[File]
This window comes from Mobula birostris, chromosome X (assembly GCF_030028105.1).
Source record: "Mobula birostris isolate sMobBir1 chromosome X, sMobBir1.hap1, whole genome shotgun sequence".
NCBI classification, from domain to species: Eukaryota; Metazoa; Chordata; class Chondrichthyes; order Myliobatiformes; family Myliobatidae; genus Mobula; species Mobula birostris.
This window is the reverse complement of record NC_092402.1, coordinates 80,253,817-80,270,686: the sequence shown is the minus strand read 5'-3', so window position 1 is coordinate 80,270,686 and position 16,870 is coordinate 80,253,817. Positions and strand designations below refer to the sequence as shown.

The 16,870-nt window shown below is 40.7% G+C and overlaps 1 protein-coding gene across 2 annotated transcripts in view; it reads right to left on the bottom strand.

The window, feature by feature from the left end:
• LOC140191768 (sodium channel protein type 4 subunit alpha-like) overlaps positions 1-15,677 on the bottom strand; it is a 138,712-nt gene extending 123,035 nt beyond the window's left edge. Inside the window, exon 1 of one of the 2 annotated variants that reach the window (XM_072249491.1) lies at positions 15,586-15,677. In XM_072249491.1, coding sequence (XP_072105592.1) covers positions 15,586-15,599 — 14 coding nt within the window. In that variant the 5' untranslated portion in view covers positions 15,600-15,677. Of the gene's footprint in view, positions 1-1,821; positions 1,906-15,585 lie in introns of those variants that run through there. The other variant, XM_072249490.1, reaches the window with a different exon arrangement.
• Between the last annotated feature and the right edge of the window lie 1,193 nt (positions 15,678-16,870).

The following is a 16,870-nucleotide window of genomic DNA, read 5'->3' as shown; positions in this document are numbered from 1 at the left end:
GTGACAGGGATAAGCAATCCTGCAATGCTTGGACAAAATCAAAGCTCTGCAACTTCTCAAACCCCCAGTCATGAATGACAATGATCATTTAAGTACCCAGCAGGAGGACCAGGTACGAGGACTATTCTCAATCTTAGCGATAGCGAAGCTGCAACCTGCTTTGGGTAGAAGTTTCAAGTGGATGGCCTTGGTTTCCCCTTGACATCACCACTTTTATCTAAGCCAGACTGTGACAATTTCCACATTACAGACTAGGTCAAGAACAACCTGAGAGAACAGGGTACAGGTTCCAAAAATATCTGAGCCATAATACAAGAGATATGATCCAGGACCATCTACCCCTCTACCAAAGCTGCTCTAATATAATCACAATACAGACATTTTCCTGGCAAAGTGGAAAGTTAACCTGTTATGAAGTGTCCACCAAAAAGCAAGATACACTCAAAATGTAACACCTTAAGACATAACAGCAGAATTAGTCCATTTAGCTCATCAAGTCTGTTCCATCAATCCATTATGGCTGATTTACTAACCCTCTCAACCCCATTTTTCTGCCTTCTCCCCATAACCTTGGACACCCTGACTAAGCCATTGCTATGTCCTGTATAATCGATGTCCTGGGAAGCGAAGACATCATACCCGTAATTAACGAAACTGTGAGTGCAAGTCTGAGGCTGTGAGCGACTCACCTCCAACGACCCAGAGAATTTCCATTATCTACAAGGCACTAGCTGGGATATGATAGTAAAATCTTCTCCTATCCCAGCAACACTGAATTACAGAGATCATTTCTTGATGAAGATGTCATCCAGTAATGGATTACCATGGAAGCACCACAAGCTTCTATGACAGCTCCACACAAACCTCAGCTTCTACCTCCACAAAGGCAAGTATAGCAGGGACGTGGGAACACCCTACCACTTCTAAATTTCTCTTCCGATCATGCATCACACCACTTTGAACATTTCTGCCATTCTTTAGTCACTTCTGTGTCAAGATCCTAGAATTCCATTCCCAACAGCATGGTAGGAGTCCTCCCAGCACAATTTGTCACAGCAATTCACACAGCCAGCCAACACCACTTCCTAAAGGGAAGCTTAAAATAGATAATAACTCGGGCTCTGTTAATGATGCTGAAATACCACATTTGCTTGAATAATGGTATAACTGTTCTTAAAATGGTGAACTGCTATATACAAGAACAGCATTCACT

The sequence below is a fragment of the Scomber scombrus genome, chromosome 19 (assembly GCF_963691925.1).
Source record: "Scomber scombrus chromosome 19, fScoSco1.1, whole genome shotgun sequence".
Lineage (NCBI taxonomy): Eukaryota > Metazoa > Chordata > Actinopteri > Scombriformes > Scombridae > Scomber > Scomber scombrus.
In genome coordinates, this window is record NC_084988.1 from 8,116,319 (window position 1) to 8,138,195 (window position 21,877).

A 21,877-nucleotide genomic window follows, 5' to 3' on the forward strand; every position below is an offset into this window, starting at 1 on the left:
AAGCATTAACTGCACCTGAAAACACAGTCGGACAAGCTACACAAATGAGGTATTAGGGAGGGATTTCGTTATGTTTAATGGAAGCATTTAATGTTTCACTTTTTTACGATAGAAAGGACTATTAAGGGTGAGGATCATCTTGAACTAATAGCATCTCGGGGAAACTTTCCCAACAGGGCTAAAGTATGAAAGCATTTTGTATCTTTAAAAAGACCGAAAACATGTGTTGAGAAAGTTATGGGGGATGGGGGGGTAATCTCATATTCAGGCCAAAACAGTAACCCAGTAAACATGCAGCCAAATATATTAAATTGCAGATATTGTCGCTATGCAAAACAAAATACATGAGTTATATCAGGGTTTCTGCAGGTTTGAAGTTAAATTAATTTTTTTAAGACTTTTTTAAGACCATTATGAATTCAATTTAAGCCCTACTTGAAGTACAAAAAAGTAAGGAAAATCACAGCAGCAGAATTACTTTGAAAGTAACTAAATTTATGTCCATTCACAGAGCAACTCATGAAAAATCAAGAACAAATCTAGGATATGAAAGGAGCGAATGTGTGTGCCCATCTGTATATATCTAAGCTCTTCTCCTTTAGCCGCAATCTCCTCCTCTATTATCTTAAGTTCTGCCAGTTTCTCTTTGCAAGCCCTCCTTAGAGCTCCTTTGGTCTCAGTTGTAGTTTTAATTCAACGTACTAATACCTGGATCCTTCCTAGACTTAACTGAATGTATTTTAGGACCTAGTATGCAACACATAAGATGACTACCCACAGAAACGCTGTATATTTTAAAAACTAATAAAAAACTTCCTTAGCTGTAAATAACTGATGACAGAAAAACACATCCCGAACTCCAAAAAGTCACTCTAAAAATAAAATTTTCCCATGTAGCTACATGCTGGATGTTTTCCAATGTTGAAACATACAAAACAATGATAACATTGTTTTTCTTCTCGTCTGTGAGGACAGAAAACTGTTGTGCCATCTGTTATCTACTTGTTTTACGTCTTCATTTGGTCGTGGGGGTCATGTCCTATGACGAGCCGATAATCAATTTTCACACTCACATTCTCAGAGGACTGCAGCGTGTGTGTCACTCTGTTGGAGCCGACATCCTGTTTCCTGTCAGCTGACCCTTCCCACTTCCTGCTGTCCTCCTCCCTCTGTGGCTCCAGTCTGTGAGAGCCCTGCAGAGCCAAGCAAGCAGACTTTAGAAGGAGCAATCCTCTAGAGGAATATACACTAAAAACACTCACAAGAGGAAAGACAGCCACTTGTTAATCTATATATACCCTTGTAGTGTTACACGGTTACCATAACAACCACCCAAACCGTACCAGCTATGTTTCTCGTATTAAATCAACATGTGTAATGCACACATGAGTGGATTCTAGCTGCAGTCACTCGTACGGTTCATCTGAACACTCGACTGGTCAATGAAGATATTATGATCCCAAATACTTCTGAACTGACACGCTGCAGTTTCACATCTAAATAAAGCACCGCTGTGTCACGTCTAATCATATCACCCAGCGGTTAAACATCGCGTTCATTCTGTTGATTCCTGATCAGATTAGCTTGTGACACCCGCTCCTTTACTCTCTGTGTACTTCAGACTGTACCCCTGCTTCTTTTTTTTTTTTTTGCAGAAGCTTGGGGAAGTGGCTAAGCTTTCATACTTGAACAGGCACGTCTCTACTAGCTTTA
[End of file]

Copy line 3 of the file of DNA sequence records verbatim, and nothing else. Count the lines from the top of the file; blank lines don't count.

NCBI classification, from domain to species: Eukaryota; Metazoa; Chordata; class Chondrichthyes; order Myliobatiformes; family Myliobatidae; genus Mobula; species Mobula birostris.